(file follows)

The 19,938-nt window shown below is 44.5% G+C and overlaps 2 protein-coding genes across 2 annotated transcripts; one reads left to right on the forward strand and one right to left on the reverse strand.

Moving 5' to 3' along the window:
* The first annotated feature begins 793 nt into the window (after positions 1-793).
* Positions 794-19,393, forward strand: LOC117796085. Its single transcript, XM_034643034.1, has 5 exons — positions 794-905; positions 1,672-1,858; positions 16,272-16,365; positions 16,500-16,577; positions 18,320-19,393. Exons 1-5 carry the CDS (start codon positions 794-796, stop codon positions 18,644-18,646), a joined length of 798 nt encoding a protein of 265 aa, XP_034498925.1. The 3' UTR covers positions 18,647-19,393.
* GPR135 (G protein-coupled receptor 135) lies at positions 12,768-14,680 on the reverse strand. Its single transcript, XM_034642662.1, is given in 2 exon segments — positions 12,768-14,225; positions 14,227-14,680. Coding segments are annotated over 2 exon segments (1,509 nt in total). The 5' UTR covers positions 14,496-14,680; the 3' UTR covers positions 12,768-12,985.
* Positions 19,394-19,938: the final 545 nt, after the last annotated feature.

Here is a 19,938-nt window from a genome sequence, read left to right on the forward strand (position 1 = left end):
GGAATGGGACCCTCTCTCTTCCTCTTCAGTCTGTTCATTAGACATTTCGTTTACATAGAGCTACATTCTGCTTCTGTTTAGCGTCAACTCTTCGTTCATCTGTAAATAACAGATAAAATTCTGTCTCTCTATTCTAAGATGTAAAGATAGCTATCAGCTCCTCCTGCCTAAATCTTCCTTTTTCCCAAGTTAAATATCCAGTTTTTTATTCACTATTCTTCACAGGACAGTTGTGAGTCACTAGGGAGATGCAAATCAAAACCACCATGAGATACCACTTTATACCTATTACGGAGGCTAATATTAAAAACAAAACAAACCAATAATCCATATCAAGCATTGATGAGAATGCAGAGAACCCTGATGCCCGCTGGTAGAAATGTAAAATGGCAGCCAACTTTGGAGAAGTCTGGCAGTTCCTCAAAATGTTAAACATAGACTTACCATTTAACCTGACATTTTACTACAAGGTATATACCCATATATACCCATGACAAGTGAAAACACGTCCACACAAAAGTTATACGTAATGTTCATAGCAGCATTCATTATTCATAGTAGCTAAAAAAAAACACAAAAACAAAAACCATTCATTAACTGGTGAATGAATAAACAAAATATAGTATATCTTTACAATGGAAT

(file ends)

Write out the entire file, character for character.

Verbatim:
The 19,938-nt window shown below is 44.5% G+C and overlaps 2 protein-coding genes across 2 annotated transcripts; one reads left to right on the forward strand and one right to left on the reverse strand.

Moving 5' to 3' along the window:
* The first annotated feature begins 793 nt into the window (after positions 1-793).
* Positions 794-19,393, forward strand: LOC117796085. Its single transcript, XM_034643034.1, has 5 exons — positions 794-905; positions 1,672-1,858; positions 16,272-16,365; positions 16,500-16,577; positions 18,320-19,393. Exons 1-5 carry the CDS (start codon positions 794-796, stop codon positions 18,644-18,646), a joined length of 798 nt encoding a protein of 265 aa, XP_034498925.1. The 3' UTR covers positions 18,647-19,393.
* GPR135 (G protein-coupled receptor 135) lies at positions 12,768-14,680 on the reverse strand. Its single transcript, XM_034642662.1, is given in 2 exon segments — positions 12,768-14,225; positions 14,227-14,680. Coding segments are annotated over 2 exon segments (1,509 nt in total). The 5' UTR covers positions 14,496-14,680; the 3' UTR covers positions 12,768-12,985.
* Positions 19,394-19,938: the final 545 nt, after the last annotated feature.

Here is a 19,938-nt window from a genome sequence, read left to right on the forward strand (position 1 = left end):
GGAATGGGACCCTCTCTCTTCCTCTTCAGTCTGTTCATTAGACATTTCGTTTACATAGAGCTACATTCTGCTTCTGTTTAGCGTCAACTCTTCGTTCATCTGTAAATAACAGATAAAATTCTGTCTCTCTATTCTAAGATGTAAAGATAGCTATCAGCTCCTCCTGCCTAAATCTTCCTTTTTCCCAAGTTAAATATCCAGTTTTTTATTCACTATTCTTCACAGGACAGTTGTGAGTCACTAGGGAGATGCAAATCAAAACCACCATGAGATACCACTTTATACCTATTACGGAGGCTAATATTAAAAACAAAACAAACCAATAATCCATATCAAGCATTGATGAGAATGCAGAGAACCCTGATGCCCGCTGGTAGAAATGTAAAATGGCAGCCAACTTTGGAGAAGTCTGGCAGTTCCTCAAAATGTTAAACATAGACTTACCATTTAACCTGACATTTTACTACAAGGTATATACCCATATATACCCATGACAAGTGAAAACACGTCCACACAAAAGTTATACGTAATGTTCATAGCAGCATTCATTATTCATAGTAGCTAAAAAAAAACACAAAAACAAAAACCATTCATTAACTGGTGAATGAATAAACAAAATATAGTATATCTTTACAATGGAAT